|Formulaic but Fun: 27 Dresses |
Feb. 26, 2009 01:07 AM
Think of your favorite movie villain. Darth Vader. The Wicked Witch of the West. Matthew McConaughey. The greatest villains are the ones you absolutely love to hate.
This is just one of a few delightful emotions that you’ll experience when you watch 27 Dresses. The story follows a fairly formulaic and predictable plotline, but at the end of the movie you’ll want to cheer anyway. The very fitting cast embellishes and personalizes your romantic comedy paradigm. From the trailers and TV commercials, you know that this is the movie version of “Always a bridesmaid, never a bride.” But Katherine Heigl, James Marsden, Malin Akerman and Judy Greer (among others) take an otherwise generic script and make it their own. You can get this story with any number of actors, but you can’t get 27 Dresses without Heigl, Marsden and the gang.
It’s been a few days since I’ve seen 27 Dresses, and the character I remember the most is Tess (played by Akerman), the oblivious and selfish kid sister of Heigl’s character, Jane. Tess is the girl all the guys want (at least what the one-dimensional guys from romantic comedies want), including Jane’s object of affection, George (played to the utmost cuteness and dimwittedness by Edward Burns). Tess overworks her charming yet empty appeal to hoodwink George all the way to engagement. Jane has to swerve in and out of Tess’ lies to George as she maneuvers her way to bridesmaid dress #28. “When will Jane go berserk?” you ask yourself. You already went berserk a long time ago, but waiting for Jane to react is what makes the movie fun.
(Question for the class: Is the Edward Burns character supposed to typify real life? Are guys in real life actually supposed to like the ditzy platinum blondes with the raccoon eye shadow? Or do these naïve guys keep showing up in chick flicks because girls are just afraid that guys like the Vogue magazine type? Talk amongst yourselves.)
The concern with reveling in such an evil and conniving character is that a deserving comeuppance will never come. (One example: Professor Dolores Umbridge in the book version of Harry Potter and the Order of the Phoenix.) Lucky for us, Tess is cathartically cut down to size. But, interesting for us, there’s a moment where the audience almost sympathizes with Tess. It’s a lot like that scene in The Devil Wears Prada when Andie finds out that Miranda is on the verge of another divorce. You almost feel for her…until her next backstab. Tess, unlike Miranda, does undergo a bit of pacification. But, thankfully, she is never fully redeemed before the fade to black.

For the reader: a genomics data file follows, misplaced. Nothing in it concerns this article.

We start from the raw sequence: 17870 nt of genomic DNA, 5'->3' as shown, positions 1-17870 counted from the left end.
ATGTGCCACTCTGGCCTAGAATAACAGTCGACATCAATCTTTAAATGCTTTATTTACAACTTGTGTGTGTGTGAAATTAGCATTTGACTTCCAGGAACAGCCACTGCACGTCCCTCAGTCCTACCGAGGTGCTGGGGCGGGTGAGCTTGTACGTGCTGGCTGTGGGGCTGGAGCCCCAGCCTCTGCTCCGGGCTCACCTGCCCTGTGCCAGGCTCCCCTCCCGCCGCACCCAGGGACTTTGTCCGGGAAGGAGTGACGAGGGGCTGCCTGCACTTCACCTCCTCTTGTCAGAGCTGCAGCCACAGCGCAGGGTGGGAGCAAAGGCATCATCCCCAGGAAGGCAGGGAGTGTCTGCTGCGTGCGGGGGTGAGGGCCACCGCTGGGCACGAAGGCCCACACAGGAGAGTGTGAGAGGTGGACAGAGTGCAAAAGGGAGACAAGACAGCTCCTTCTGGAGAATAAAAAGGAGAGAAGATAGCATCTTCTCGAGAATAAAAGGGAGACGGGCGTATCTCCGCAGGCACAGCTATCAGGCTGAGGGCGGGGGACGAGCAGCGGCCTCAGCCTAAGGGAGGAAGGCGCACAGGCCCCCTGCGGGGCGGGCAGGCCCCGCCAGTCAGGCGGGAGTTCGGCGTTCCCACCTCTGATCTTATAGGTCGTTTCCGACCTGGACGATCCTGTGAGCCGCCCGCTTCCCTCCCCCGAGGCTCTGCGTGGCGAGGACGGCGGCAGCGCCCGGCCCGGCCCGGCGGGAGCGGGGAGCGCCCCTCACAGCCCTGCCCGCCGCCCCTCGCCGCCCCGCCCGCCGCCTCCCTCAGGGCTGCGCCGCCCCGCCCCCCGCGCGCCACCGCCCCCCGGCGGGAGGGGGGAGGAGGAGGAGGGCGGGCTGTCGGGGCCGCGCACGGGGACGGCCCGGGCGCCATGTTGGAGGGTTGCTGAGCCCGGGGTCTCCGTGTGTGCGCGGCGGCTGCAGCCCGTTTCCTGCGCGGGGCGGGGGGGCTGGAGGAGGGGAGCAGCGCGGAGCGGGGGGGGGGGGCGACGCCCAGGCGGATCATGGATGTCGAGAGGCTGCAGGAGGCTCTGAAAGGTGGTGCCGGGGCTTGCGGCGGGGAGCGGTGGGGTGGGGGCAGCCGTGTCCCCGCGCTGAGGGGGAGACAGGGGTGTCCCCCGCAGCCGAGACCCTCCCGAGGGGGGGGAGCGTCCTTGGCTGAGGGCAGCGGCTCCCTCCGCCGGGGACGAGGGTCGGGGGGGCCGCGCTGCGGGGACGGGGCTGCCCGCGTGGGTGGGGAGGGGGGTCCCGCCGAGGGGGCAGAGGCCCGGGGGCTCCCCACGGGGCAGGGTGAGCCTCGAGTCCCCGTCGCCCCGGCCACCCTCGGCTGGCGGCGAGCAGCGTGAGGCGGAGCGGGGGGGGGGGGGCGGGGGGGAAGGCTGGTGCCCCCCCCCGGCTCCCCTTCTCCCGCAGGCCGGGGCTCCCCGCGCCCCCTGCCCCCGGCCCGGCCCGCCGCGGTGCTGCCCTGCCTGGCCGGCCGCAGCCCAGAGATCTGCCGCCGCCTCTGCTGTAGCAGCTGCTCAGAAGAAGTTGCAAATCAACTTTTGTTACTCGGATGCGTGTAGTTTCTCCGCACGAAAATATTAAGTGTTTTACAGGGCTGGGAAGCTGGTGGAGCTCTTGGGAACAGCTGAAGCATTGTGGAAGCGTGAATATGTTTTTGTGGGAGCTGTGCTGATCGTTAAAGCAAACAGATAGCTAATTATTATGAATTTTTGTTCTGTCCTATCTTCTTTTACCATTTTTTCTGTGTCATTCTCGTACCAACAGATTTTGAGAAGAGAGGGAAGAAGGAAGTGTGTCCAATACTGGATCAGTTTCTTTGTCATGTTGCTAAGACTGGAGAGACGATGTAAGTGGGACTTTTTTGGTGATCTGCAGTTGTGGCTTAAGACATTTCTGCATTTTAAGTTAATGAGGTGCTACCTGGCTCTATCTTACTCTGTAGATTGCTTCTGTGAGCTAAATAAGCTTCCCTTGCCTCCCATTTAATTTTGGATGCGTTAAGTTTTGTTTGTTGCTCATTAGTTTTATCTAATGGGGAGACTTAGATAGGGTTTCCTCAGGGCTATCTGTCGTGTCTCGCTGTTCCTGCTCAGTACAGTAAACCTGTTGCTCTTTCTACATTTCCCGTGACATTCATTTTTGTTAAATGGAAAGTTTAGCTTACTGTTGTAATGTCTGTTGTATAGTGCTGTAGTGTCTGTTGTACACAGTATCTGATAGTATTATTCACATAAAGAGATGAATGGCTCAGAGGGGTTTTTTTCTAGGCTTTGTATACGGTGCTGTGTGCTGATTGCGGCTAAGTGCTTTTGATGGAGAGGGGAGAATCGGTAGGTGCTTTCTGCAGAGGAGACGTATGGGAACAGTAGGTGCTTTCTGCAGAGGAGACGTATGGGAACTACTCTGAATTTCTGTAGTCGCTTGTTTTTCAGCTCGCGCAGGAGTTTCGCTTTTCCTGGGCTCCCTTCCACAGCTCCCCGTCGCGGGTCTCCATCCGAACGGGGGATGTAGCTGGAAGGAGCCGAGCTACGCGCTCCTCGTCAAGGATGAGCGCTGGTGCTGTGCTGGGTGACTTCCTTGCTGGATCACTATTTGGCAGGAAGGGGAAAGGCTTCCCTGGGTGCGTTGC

Tess isn’t the only reason to watch 27 Dresses. Marsden plays Kevin, the token dreamboat who stands heads and shoulders above the one-dimensional guys like George. Kevin is a New York Post reporter on the marriage beat, who writes such sweet and romantic descriptions of the extravaganzas he attends but exudes a cynical, faithless shell. Is he just bluffing? Which is the real Kevin? The romantic or the cynic? Whatever he’s doing, it aggravates Jane. This, of course, means she will confess her undying love for him one minute before the final credits roll. It’s a standard annoyed-at-first-sight story. But Marsden is still entertaining enough. (Be sure to enjoy his rendition of “Bennie and the Jets.”)
Without ever seeing 27 Dresses, you could probably fill in most of the blanks for yourself. But not as hilariously or amusingly as this cast does. Akerman, Marsden and all the rest make this movie well worth your time and a treat for both you and your date.For more movie reviews like this one, go to http://collegecritics.7h.com and subscribe for free.